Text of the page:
Journal Article

On the origin of radio emission in radio-quiet quasars

Ari Laor and Ehud Behar

in Monthly Notices of the Royal Astronomical Society

Published on behalf of The Royal Astronomical Society

Volume 390, issue 2, pages 847-862
Published in print October 2008 | ISSN: 0035-8711
Published online October 2008 | e-ISSN: 1365-2966 | DOI:
On the origin of radio emission in radio-quiet quasars

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The radio emission in radio-loud quasars originates in a jet carrying relativistic electrons. In radio-quiet quasars (RQQs) the relative radio emission is ∼103 times weaker, and its origin is not established yet. We show here that there is a strong correlation between the radio luminosity (LR) and X-ray luminosity (LX) with LR∼ 10−5LX, for the radio-quiet Palomar–Green (PG) quasar sample. The sample is optically selected, with nearly complete radio and X-ray detections, and thus this correlation cannot be due to direct selection biases. The PG quasars lie on an extension of a similar correlation noted by Panessa et al., for a small sample of nearby low-luminosity type 1 active galactic nuclei (AGN). A remarkably similar correlation, known as the Güdel–Benz relation, where LR/LX∼ 10−5, holds for coronally active stars. The Güdel–Benz relation, together with correlated stellar X-ray and radio variability, implies that the coronae are magnetically heated. We therefore raise the possibility that AGN coronae are also magnetically heated, and that the radio emission in RQQ also originates in coronal activity. If correct, then RQQ should generally display compact flat cores at a few GHz due to synchrotron self-absorption, while at a few hundred GHz we should be able to see directly the X-ray emitting corona, and relatively rapid and large amplitude variability, correlated with the X-ray variability, is likely to be seen. We also discuss possible evidence that the radio and X-ray emission in ultraluminous X-ray sources and Galactic black holes may be of coronal origin as well.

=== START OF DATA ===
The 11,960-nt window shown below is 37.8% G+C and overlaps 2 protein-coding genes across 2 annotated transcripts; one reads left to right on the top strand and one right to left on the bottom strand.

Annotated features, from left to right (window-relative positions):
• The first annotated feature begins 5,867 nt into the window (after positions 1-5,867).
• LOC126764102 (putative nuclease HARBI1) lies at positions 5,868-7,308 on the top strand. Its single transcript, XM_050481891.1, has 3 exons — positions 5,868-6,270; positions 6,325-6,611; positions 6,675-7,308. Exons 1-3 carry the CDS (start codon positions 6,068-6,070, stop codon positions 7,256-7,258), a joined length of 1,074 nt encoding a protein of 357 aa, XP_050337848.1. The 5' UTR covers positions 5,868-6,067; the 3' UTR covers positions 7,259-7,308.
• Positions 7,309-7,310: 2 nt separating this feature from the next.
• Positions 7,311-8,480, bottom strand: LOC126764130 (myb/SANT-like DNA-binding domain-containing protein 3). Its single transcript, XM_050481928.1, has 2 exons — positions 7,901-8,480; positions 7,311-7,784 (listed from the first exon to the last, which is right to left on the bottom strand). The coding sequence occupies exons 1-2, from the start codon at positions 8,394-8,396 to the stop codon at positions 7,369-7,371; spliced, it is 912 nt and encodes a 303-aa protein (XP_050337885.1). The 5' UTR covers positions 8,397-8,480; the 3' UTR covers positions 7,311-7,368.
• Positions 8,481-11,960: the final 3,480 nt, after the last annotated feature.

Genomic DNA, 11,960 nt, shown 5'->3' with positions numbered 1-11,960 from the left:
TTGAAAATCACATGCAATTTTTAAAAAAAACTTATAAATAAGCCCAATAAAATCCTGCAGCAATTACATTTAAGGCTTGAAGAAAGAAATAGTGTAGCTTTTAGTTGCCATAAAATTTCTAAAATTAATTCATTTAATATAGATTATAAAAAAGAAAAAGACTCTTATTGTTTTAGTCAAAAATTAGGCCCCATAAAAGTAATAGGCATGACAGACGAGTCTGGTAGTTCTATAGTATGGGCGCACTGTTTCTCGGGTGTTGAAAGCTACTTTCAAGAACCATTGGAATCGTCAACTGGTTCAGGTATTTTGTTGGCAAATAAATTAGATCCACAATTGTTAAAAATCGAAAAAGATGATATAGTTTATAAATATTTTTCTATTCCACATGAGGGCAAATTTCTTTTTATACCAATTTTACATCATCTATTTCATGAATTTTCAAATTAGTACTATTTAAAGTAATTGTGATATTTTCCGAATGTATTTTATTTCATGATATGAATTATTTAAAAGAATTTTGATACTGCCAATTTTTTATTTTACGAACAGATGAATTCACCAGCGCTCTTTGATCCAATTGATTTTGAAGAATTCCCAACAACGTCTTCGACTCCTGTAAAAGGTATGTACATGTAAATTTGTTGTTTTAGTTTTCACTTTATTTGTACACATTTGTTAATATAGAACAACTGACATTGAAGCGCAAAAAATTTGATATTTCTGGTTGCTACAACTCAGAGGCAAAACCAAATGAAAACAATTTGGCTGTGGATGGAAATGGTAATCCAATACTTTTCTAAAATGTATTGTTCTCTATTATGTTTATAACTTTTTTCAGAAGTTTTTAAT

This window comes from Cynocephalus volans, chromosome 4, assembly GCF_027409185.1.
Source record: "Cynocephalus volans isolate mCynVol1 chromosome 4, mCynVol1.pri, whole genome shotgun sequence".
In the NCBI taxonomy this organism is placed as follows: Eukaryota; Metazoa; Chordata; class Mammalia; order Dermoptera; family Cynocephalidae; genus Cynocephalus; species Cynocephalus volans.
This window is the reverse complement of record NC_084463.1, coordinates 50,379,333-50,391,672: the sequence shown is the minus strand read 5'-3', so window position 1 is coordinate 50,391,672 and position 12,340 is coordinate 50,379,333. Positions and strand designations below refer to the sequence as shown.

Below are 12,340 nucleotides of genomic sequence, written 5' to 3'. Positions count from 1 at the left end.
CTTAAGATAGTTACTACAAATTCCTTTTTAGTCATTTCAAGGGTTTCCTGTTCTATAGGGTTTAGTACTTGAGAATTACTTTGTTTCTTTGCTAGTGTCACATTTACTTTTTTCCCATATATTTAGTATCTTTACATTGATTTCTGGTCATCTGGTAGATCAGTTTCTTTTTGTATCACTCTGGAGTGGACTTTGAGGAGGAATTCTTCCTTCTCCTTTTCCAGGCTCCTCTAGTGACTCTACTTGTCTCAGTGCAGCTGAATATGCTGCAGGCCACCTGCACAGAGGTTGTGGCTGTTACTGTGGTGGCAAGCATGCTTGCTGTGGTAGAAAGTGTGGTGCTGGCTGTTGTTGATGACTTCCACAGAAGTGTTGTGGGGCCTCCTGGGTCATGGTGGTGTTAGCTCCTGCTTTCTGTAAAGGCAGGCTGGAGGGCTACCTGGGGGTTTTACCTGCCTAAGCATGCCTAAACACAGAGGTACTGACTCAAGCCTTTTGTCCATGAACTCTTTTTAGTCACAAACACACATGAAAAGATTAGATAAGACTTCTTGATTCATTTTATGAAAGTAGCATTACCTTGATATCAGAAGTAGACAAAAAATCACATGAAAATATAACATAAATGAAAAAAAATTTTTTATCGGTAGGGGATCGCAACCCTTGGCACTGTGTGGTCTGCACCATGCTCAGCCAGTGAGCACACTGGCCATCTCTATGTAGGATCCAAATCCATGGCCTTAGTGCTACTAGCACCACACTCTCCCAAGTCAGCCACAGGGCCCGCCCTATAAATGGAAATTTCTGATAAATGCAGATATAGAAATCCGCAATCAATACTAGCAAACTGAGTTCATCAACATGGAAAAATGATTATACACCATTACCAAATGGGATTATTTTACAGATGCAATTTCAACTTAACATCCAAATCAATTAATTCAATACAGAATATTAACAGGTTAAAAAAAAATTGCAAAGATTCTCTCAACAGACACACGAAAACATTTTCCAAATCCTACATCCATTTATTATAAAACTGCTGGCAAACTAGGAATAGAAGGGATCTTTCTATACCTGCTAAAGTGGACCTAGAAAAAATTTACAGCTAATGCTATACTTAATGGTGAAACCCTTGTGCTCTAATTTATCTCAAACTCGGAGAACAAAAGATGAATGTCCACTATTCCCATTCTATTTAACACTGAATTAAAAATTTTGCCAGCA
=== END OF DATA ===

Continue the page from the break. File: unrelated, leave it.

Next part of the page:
Keywords: quasars: general

Journal Article.  12684 words.  Illustrated.

Subjects: Astronomy and Astrophysics

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